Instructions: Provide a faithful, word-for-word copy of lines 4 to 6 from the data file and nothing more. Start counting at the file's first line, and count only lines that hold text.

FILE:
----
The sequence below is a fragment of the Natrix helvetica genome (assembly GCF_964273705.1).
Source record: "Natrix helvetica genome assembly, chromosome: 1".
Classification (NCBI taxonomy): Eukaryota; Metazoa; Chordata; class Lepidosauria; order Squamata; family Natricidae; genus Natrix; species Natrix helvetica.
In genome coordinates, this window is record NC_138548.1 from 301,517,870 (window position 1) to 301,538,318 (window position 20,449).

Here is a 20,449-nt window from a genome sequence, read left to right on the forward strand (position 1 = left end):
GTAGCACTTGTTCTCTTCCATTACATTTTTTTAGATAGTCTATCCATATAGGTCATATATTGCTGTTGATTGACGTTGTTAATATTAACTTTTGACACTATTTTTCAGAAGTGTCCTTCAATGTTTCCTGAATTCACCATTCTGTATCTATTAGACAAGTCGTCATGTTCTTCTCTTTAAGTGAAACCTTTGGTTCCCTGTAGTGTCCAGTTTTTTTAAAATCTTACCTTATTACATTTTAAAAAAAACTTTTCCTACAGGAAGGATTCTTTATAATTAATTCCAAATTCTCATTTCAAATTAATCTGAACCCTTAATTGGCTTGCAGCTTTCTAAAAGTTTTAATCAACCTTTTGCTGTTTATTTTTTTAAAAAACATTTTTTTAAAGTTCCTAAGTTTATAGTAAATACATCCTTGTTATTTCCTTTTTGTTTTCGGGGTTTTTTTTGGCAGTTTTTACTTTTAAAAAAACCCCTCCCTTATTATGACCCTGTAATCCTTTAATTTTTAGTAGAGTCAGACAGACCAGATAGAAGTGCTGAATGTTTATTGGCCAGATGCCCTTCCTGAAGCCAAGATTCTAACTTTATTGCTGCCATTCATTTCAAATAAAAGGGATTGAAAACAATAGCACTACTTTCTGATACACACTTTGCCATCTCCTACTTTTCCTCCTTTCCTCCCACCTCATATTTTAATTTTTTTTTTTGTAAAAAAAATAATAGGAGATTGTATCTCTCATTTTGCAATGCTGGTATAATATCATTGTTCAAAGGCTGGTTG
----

In genome coordinates, this window is record NC_138548.1 from 301,517,870 (window position 1) to 301,538,318 (window position 20,449).

Here is a 20,449-nt window from a genome sequence, read left to right on the forward strand (position 1 = left end):
GTAGCACTTGTTCTCTTCCATTACATTTTTTTAGATAGTCTATCCATATAGGTCATATATTGCTGTTGATTGACGTTGTTAATATTAACTTTTGACACTATTTTTCAGAAGTGTCCTTCAATGTTTCCTGAATTCACCATTCTGTATCTATTAGACAAGTCGTCATGTTCTTCTCTTTAAGTGAAACCTTTGGTTCCCTGTAGTGTCCAGTTTTTTTAAAATCTTACCTTATTACATTTTAAAAAAAACTTTTCCTACAGGAAGGATTCTTTATAATTAATTCCAAATTCTCATTTCAAATTAATCTGAACCCTTAATTGGCTTGCAGCTTTCTAAAAGTTTTAATCAACCTTTTGCTGTTTATTTTTTTAAAAAACATTTTTTTAAAGTTCCTAAGTTTATAGTAAATACATCCTTGTTATTTCCTTTTTGTTTTCGGGGTTTTTTTTGGCAGTTTTTACTTTTAAAAAAACCCCTCCCTTATTATGACCCTGTAATCCTTTAATTTTTAGTAGAGTCAGACAGACCAGATAGAAGTGCTGAATGTTTATTGGCCAGATGCCCTTCCTGAAGCCAAGATTCTAACTTTATTGCTGCCATTCATTTCAAATAAAAGGGATTGAAAACAATAGCACTACTTTCTGATACACACTTTGCCATCTCCTACTTTTCCTCCTTTCCTCCCACCTCATATTTTAATTTTTTTTTTTGTAAAAAAAATAATAGGAGATTGTATCTCTCATTTTGCAATGCTGGTATAATATCATTGTTCAAAGGCTGGTTG